Relations between family/friendship satisfaction and anxiety in a sample of children with phobic and anxiety disorders: exploring variability across age and ethnicity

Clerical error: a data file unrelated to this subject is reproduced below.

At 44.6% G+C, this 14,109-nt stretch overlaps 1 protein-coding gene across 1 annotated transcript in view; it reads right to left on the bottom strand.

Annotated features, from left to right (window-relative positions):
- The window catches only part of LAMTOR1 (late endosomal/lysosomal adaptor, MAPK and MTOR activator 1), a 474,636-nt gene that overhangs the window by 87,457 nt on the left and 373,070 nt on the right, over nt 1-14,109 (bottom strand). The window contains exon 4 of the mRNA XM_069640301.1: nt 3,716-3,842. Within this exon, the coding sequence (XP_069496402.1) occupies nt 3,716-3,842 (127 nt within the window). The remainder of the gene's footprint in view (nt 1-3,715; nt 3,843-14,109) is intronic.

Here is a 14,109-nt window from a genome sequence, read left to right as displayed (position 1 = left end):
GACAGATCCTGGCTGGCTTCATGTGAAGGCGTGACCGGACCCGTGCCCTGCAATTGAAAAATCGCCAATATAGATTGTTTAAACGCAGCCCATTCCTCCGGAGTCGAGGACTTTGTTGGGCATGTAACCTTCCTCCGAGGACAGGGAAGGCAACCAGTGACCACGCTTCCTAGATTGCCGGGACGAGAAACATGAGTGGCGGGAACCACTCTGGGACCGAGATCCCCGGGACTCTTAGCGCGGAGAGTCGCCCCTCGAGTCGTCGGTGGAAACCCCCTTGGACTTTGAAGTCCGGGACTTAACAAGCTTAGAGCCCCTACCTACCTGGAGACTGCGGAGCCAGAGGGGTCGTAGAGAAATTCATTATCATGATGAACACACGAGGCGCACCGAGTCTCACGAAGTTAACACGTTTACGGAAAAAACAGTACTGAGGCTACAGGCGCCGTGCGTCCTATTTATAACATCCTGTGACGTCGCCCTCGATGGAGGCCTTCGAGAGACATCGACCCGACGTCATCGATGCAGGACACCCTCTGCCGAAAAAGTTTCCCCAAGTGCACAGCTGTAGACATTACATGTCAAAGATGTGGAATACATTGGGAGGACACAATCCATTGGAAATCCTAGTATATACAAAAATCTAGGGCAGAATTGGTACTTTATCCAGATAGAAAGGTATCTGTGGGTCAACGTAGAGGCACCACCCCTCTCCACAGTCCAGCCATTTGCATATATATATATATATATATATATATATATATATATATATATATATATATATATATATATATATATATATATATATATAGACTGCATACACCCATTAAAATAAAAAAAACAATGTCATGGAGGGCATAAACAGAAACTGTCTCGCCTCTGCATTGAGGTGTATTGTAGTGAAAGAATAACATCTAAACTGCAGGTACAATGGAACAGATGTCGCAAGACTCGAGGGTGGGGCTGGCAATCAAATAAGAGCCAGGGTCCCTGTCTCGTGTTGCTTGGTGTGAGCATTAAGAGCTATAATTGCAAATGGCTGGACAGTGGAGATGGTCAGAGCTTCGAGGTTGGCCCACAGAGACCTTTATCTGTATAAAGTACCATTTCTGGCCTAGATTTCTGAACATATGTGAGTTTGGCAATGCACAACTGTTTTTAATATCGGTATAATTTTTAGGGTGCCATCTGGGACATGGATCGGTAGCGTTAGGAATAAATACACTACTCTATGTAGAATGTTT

Although anxiety may be developmentally appropriate, it can become problematic in some youth. From an ecological perspective, social systems, like family and friendships, are theorized to influence developmental trajectories toward (mal)adjustment, but empirical evidence is scant with regard to the relative impact of subjective satisfaction with family and friendship on anxiety problem development. This thesis study used a subsample of approximately 50% Hispanic/Latino clinic-referred youth (n = 71, ages 6-16 years). Overall, results suggest that the effect of friendship satisfaction on anxiety varied as a function of age but not ethnicity, such that there was a significant negative relationship between child-reported friendship satisfaction and anxiety levels for older children (approx. 9 years and older) but not for younger children. The effect of family satisfaction on anxiety also varied as a function of age, such that older children showed a positive relation between child reported family satisfaction and parent reported anxiety. Furthermore, a positive relation between family satisfaction and anxiety was found only for the H/L children. Post hoc analyses regarding cultural underpinnings of this finding and implications for future research are discussed, as are the results regarding differences between parent and child reports of anxiety.